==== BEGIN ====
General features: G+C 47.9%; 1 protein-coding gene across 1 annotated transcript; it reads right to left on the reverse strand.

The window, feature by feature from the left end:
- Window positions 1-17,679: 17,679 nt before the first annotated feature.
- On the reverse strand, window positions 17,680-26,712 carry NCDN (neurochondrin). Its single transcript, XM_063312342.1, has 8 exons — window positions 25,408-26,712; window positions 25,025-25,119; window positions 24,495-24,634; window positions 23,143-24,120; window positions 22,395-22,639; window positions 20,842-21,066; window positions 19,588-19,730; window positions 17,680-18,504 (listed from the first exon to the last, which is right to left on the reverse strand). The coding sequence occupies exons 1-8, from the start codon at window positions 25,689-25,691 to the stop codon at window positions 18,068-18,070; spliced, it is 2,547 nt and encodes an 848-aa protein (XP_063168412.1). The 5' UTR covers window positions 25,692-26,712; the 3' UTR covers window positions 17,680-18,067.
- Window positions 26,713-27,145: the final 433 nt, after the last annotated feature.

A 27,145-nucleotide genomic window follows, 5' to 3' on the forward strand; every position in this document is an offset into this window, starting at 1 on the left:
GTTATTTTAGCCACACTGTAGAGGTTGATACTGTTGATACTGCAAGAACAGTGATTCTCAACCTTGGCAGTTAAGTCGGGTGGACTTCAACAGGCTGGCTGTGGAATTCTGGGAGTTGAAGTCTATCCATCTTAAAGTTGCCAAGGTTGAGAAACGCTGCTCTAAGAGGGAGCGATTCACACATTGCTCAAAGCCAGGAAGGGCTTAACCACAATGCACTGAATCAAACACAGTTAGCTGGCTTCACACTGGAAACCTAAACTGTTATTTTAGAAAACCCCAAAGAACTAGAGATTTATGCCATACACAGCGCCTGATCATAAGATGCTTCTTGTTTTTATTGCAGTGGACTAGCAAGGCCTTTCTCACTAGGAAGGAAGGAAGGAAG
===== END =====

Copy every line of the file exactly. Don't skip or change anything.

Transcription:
General features: G+C 47.9%; 1 protein-coding gene across 1 annotated transcript; it reads right to left on the reverse strand.

The window, feature by feature from the left end:
- Window positions 1-17,679: 17,679 nt before the first annotated feature.
- On the reverse strand, window positions 17,680-26,712 carry NCDN (neurochondrin). Its single transcript, XM_063312342.1, has 8 exons — window positions 25,408-26,712; window positions 25,025-25,119; window positions 24,495-24,634; window positions 23,143-24,120; window positions 22,395-22,639; window positions 20,842-21,066; window positions 19,588-19,730; window positions 17,680-18,504 (listed from the first exon to the last, which is right to left on the reverse strand). The coding sequence occupies exons 1-8, from the start codon at window positions 25,689-25,691 to the stop codon at window positions 18,068-18,070; spliced, it is 2,547 nt and encodes an 848-aa protein (XP_063168412.1). The 5' UTR covers window positions 25,692-26,712; the 3' UTR covers window positions 17,680-18,067.
- Window positions 26,713-27,145: the final 433 nt, after the last annotated feature.

A 27,145-nucleotide genomic window follows, 5' to 3' on the forward strand; every position in this document is an offset into this window, starting at 1 on the left:
GTTATTTTAGCCACACTGTAGAGGTTGATACTGTTGATACTGCAAGAACAGTGATTCTCAACCTTGGCAGTTAAGTCGGGTGGACTTCAACAGGCTGGCTGTGGAATTCTGGGAGTTGAAGTCTATCCATCTTAAAGTTGCCAAGGTTGAGAAACGCTGCTCTAAGAGGGAGCGATTCACACATTGCTCAAAGCCAGGAAGGGCTTAACCACAATGCACTGAATCAAACACAGTTAGCTGGCTTCACACTGGAAACCTAAACTGTTATTTTAGAAAACCCCAAAGAACTAGAGATTTATGCCATACACAGCGCCTGATCATAAGATGCTTCTTGTTTTTATTGCAGTGGACTAGCAAGGCCTTTCTCACTAGGAAGGAAGGAAGGAAG